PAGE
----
Association between Age and Outcomes of Catheter Ablation Versus Medical Therapy for Atrial Fibrillation: Results from the CABANA Trial

Tristram D. Bahnson, Anna Giczewska, Daniel B. Mark, Andrea M. Russo, Kristi H. Monahan, Hussein R. Al-Khalidi, Adam P. Silverstein, Jeanne E. Poole, Kerry L. Lee, Douglas L. Packer

Research output: Contribution to journalArticlepeer-review


Background: Observational data suggest that catheter ablation may be safe and effective to treat younger and older patients with atrial fibrillation. No large, randomized trial has examined this issue. This report describes outcomes according to age at entry in the CABANA trial (Catheter Ablation versus Antiarrhythmic Drug Therapy for Atrial Fibrillation). Methods: Patients with atrial fibrillation ≥65 years of age, or <65 with ≥1 risk factor for stroke, were randomly assigned to catheter ablation versus drug therapy. The primary outcome was a composite of death, disabling stroke, serious bleeding, or cardiac arrest. Secondary outcomes included all-cause mortality, the composite of mortality or cardiovascular hospitalization, and recurrence of atrial fibrillation. Treatment effect estimates were adjusted for baseline covariables using proportional hazards regression models. Results: Of 2204 patients randomly assigned in CABANA, 766 (34.8%) were <65 years of age, 1130 (51.3%) were 65 to 74 years of age, and 308 (14.0%) were ≥75 years of age. Catheter ablation was associated with a 43% reduction in the primary outcome for patients <65 years of age (adjusted hazard ratio [aHR], 0.57 [95% CI, 0.30-1.09]), a 21% reduction for 65 to 74 years of age (aHR, 0.79 [95% CI, 0.54-1.16]), and an indeterminate effect for age ≥75 years of age (aHR, 1.39 [95% CI, 0.75-2.58]). Four-year event rates for ablation versus drug therapy across age groups, respectively, were 3.2% versus 7.8%, 7.8% versus 9.6%, and 14.8% versus 9.0%. For every 10-year increase in age, the primary outcome aHR increased (ie, less favorable to ablation) an average of 27% (interaction P value=0.215). A similar pattern was seen with all-cause mortality: for every 10-year increase in age, the aHR increased an average of 46% (interaction P value=0.111). Atrial fibrillation recurrence rates were lower with ablation than with drug therapy across age subgroups (aHR 0.47, 0.58, and 0.49, respectively). Treatment-related complications were infrequent for both arms (<3%) regardless of age. Conclusions: We found age-based variations in clinical outcomes for catheter ablation compared with drug therapy, with the largest relative and absolute benefits of catheter ablation in younger patients. No prognostic benefits for ablation were seen in the oldest patients. No differences were found by age in treatment-related complications or in the relative effectiveness of catheter ablation in preventing recurrent atrial arrhythmias. Registration: URL:; Unique identifier: NCT00911508.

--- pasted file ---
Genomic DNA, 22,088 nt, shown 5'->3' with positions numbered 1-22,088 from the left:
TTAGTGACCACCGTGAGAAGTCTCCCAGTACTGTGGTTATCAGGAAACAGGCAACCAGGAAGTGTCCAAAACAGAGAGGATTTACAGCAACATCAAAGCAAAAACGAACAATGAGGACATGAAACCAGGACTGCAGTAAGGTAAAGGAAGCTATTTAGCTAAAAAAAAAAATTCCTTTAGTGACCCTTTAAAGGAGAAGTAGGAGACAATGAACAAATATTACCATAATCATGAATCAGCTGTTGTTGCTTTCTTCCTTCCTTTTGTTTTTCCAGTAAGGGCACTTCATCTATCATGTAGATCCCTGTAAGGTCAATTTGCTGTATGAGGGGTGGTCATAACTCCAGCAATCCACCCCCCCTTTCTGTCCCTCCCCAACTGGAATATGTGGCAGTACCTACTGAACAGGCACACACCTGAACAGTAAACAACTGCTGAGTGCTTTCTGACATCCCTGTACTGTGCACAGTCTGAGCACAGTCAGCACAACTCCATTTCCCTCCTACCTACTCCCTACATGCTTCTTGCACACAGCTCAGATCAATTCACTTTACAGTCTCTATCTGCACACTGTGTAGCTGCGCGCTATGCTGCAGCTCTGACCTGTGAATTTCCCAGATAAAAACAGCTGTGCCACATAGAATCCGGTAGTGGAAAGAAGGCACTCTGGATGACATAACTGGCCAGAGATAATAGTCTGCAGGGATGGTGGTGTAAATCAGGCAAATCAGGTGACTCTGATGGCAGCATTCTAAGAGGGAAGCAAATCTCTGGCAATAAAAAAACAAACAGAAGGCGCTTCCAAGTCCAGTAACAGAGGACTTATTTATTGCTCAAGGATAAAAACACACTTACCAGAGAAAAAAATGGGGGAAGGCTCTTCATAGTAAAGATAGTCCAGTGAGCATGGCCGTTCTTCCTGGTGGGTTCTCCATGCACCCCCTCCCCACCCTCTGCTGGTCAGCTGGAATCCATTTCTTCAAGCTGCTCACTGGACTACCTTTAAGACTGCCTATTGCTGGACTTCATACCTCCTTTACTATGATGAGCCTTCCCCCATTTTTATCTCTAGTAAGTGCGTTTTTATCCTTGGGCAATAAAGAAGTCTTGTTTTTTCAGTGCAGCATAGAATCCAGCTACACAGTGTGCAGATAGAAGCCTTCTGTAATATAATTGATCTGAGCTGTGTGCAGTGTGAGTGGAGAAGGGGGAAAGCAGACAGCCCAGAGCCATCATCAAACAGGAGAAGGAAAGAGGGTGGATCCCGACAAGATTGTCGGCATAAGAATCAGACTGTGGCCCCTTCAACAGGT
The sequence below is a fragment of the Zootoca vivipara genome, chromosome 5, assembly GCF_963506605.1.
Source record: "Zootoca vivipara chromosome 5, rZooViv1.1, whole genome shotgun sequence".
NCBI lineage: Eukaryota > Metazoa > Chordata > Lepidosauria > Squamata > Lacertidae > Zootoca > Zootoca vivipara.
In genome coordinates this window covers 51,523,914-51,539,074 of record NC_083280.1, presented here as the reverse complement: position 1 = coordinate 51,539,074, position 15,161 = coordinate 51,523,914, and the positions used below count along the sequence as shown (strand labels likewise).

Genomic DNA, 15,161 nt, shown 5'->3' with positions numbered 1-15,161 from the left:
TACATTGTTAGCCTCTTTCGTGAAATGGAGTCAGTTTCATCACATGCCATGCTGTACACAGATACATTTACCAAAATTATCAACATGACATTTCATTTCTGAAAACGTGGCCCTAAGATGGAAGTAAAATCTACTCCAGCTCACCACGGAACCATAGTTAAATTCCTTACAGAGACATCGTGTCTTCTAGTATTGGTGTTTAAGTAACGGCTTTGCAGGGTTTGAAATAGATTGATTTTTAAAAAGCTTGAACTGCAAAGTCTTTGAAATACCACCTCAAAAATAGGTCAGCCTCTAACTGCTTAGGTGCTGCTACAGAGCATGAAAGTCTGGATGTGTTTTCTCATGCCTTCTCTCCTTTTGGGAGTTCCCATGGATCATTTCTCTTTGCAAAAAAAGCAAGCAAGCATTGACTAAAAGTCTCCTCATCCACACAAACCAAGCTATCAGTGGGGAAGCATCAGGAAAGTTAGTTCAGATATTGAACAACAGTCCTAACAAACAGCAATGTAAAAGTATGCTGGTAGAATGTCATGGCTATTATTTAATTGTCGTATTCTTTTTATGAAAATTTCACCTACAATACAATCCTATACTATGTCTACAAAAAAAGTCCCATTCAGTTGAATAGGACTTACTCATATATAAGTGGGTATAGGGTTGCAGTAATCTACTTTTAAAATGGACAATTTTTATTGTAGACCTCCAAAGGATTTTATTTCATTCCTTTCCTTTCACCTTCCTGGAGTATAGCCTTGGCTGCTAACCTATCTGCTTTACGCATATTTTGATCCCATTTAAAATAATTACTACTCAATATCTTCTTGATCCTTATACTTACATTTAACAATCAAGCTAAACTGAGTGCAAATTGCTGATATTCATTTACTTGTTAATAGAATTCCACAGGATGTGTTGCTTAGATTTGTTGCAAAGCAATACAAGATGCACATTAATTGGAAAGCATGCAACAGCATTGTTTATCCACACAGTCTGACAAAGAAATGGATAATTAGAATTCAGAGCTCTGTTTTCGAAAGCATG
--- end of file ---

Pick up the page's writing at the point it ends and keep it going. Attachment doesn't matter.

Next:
Original languageEnglish (US)
Pages (from-to)796-804
Number of pages9
Issue number11
StatePublished - Mar 15 2022


  • age groups
  • anti-arrhythmia agents
  • atrial fibrillation
  • catheter ablation
  • pulmonary veins

ASJC Scopus subject areas

  • Cardiology and Cardiovascular Medicine
  • Physiology (medical)


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